Green Areas Lower Health Inequities Between Rich, Poor
Having more parks, forests, playing fields affects health behaviors, study says
THURSDAY, Nov. 6, 2008 (HealthDay News) -- Health inequalities between rich and poor people are much lower in areas that have lots of green space, such as parks, forests and playing fields, a large British study finds.
Dr. Richard Mitchell, of the University of Glasgow, and his colleagues noted that previous studies have shown that the presence of green space has an independent beneficial effect on health and health-related behaviors. They wanted to examine whether access to green space might also affect income-related health disparities.
Mitchell and his team looked at the almost 41 million people in England below retirement age and obtained individual death records for 366,348 people to determine the association between exposure to green space, income, all-cause mortality, and cause-specific death (circulatory disease, lung cancer and suicide) from 2001 to 2005.
In areas with the most green space, the health gap between the richest and poorest people was about half as large as that in the least green areas -- an incident rate ratio (IRR) of 1.93 in the least green and 1.43 in the most green. IRR is a measure of how much higher the rate of death is among the poorest, when compared with that among the richest.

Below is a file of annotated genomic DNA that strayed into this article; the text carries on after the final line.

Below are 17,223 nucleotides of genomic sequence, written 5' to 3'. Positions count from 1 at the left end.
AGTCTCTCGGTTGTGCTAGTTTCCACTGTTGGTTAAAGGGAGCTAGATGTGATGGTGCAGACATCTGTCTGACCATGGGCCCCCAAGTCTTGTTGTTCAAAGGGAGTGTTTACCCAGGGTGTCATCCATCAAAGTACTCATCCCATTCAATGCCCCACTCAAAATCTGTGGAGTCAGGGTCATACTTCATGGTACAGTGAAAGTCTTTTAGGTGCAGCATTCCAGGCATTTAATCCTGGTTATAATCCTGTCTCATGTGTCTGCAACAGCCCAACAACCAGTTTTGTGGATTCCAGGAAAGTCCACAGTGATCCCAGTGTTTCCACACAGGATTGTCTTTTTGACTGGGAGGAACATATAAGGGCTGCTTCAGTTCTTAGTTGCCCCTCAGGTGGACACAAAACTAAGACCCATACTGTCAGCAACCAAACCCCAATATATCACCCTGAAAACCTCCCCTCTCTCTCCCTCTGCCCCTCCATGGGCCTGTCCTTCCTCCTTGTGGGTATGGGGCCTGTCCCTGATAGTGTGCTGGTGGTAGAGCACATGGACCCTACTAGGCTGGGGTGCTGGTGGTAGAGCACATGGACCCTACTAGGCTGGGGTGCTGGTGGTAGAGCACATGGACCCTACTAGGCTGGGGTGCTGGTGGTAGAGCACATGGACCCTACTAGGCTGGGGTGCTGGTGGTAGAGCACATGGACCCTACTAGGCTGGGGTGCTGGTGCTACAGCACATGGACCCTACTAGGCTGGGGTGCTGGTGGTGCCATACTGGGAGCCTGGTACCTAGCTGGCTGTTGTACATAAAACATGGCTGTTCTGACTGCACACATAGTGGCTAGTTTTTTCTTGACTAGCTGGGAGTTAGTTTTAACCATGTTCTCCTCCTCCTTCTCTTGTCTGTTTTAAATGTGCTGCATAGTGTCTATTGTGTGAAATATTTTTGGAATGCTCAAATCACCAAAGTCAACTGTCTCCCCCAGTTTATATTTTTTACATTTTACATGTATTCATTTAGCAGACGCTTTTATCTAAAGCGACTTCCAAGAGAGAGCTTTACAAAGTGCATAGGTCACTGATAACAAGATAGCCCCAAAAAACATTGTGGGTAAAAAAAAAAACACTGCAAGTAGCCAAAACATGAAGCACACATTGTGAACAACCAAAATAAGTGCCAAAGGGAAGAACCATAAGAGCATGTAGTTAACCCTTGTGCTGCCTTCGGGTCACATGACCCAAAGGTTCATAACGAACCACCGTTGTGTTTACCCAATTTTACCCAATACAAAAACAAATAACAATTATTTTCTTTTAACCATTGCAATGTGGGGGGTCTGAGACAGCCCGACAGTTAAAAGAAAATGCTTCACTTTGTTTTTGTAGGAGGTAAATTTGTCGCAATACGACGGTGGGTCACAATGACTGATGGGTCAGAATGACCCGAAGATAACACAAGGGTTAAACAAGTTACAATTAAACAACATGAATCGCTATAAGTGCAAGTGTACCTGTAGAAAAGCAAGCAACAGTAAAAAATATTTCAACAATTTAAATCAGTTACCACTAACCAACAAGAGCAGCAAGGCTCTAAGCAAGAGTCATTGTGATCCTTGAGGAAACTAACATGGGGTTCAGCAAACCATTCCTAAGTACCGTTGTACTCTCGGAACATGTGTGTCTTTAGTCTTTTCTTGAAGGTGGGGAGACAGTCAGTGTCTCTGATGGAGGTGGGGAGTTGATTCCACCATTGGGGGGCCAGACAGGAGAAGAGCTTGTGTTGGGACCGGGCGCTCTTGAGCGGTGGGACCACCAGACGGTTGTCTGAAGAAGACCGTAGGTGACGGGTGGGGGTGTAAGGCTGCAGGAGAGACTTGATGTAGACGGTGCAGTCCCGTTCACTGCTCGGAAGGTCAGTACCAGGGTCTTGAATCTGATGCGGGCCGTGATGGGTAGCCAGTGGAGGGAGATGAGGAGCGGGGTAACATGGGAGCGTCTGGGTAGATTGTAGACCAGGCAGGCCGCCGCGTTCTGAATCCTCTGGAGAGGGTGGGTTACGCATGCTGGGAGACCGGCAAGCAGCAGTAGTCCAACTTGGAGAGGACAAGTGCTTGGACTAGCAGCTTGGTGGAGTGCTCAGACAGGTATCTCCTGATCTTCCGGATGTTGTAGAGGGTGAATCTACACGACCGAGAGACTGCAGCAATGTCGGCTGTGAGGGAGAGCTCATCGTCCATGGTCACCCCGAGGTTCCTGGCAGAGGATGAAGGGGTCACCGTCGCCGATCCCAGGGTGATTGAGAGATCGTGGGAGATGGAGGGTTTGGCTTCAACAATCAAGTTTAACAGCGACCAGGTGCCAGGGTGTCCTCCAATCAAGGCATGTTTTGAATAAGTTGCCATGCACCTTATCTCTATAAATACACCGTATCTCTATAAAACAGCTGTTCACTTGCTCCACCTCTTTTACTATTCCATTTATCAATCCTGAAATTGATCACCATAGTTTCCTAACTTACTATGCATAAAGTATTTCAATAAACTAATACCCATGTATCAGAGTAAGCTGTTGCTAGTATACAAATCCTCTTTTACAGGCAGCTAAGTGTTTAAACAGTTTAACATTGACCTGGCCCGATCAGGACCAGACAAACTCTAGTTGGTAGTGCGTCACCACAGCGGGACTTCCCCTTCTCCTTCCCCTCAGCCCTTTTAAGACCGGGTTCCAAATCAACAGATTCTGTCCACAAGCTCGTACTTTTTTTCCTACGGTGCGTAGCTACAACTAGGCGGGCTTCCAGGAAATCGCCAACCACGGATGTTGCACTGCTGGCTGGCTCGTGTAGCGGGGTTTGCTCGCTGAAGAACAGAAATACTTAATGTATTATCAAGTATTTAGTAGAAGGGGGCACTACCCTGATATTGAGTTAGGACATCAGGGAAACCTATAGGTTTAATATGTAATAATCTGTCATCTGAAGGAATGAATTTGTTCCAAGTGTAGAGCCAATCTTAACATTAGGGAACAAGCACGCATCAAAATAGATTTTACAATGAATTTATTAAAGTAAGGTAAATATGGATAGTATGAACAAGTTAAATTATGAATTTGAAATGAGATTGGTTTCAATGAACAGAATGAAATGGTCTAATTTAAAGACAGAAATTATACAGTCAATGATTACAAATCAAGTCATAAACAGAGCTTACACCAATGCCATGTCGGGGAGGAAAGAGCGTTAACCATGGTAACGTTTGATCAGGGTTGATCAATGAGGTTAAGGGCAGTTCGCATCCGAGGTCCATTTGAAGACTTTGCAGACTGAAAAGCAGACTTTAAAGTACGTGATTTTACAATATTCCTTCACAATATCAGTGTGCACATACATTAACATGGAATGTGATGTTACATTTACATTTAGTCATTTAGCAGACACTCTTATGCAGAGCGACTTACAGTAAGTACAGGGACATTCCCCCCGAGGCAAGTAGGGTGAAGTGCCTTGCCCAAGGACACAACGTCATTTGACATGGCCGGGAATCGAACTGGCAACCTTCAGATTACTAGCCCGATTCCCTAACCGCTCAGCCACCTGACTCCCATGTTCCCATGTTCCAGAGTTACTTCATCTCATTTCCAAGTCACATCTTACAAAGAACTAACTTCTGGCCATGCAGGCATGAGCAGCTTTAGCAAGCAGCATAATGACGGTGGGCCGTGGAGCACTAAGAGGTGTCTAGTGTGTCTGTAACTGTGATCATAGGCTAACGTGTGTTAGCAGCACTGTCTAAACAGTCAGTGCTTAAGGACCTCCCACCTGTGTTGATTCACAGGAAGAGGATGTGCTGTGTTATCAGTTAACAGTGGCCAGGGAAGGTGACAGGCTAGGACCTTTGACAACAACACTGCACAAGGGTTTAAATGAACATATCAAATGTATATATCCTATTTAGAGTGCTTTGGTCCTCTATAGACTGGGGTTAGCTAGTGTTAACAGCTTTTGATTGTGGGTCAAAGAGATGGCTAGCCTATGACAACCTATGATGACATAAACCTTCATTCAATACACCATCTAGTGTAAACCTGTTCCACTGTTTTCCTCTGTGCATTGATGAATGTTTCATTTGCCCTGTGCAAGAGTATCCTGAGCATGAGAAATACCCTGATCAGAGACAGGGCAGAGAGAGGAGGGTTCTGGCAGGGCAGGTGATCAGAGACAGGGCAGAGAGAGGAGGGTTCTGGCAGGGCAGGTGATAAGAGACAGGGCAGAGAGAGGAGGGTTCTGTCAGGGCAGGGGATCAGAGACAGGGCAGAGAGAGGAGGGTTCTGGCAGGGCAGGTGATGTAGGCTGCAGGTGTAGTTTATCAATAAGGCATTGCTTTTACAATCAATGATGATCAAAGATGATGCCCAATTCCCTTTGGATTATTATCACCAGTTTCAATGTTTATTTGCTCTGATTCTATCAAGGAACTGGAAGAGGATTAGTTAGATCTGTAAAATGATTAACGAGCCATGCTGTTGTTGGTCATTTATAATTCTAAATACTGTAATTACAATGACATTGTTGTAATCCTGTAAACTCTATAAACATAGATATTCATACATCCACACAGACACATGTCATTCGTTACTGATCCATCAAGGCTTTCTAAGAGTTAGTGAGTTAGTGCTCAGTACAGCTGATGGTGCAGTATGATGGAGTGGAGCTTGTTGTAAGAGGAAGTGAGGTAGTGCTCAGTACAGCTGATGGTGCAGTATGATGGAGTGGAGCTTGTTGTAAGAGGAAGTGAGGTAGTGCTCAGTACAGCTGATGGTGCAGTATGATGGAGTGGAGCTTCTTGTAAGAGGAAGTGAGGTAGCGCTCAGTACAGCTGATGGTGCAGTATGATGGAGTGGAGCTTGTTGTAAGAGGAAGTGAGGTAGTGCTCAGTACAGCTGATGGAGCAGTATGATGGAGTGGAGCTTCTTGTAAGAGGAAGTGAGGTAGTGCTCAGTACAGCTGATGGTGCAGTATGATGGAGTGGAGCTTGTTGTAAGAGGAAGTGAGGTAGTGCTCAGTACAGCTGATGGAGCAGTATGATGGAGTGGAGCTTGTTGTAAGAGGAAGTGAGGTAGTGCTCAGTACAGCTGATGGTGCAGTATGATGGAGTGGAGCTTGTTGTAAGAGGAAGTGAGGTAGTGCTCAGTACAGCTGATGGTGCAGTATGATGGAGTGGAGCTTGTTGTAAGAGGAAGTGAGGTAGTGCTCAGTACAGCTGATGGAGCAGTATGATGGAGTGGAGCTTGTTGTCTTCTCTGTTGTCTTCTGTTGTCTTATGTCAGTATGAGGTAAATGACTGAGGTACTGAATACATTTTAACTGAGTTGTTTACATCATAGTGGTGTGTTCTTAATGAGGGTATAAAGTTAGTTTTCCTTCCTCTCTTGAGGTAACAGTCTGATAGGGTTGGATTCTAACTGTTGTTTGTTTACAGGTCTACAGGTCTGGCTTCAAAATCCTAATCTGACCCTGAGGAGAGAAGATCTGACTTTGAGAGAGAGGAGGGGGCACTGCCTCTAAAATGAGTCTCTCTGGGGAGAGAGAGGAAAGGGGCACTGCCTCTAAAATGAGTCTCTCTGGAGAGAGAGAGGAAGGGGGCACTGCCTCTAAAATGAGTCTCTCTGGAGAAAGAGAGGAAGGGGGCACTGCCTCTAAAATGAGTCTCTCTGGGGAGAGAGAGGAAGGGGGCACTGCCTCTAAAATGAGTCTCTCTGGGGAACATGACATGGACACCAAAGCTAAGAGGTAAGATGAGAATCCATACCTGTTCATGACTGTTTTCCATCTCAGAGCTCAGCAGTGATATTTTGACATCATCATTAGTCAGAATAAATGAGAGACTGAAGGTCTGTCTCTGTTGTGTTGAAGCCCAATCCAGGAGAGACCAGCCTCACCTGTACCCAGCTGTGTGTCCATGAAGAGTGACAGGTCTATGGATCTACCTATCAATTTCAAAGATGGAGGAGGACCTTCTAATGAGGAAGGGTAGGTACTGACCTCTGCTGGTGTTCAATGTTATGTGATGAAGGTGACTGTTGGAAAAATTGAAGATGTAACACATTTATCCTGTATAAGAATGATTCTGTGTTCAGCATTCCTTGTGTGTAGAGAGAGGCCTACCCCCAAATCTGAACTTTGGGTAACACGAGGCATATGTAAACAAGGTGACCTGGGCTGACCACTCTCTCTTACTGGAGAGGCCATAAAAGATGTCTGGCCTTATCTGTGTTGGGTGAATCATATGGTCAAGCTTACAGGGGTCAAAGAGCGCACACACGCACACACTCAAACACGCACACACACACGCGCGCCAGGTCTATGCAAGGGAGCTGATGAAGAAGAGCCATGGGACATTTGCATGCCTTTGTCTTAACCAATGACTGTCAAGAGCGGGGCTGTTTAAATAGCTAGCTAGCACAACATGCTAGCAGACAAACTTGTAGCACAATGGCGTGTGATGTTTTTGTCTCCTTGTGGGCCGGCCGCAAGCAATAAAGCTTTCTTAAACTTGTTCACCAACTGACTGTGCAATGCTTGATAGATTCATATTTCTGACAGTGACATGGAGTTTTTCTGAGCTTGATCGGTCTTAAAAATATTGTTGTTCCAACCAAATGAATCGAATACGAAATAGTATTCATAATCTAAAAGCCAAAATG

The difference in IRR for circulatory disease was even larger -- 2.19 in the least green areas and 1.54 in the most green. The amount of green space had no effect on deaths caused by lung cancer or suicide.
"The implications of this study are clear: Environments that promote good health might be crucial in the fight to reduce health inequalities," Mitchell and colleagues concluded.
The study was published in this week's special issue of The Lancet, which focuses on social determinants of health.
"This study offers valuable evidence that green space does more than pretty up a neighborhood; it appears to have real effects on health inequality, of a kind that politicians and health authorities should take seriously," Dr. Terry Hartig, of the Institute for Housing and Urban Research at Uppsala University in Sweden, wrote in an accompanying comment on the study.
Another British study in the same issue of The Lancet found that best-practice interventions could eliminate most socioeconomic disparities in coronary heart disease deaths. Best practice interventions include: reduction of systolic blood pressure by 10mm/Hg, of cholesterol by 2mmol/L, and of blood glucose by 1mmol/L in pre-diabetic people; halving the presence of non-insulin dependent diabetes; and quitting smoking.
The researchers looked at 17,186 male civil servants, aged 40 to 69, and found that the 15-year risk of death due to coronary heart disease per 100 men was 11 for men with low-grade employment and 7.5 for men with high-grade employment. The researchers calculated that best-practice interventions would reduce overall coronary heart disease deaths by 57 percent and the difference in deaths between socioeconomic groups by 69 percent.
"Our results suggest that current best-practice interventions to reduce classic coronary risk factors, if successfully implemented in both high and low socioeconomic groups, could eliminate most of the socioeconomic differences in coronary heart disease mortality," concluded Professor Mika Kivimaki, of University College London, and colleagues.
The U.S. Agency for Healthcare Research and Quality has more about income and health.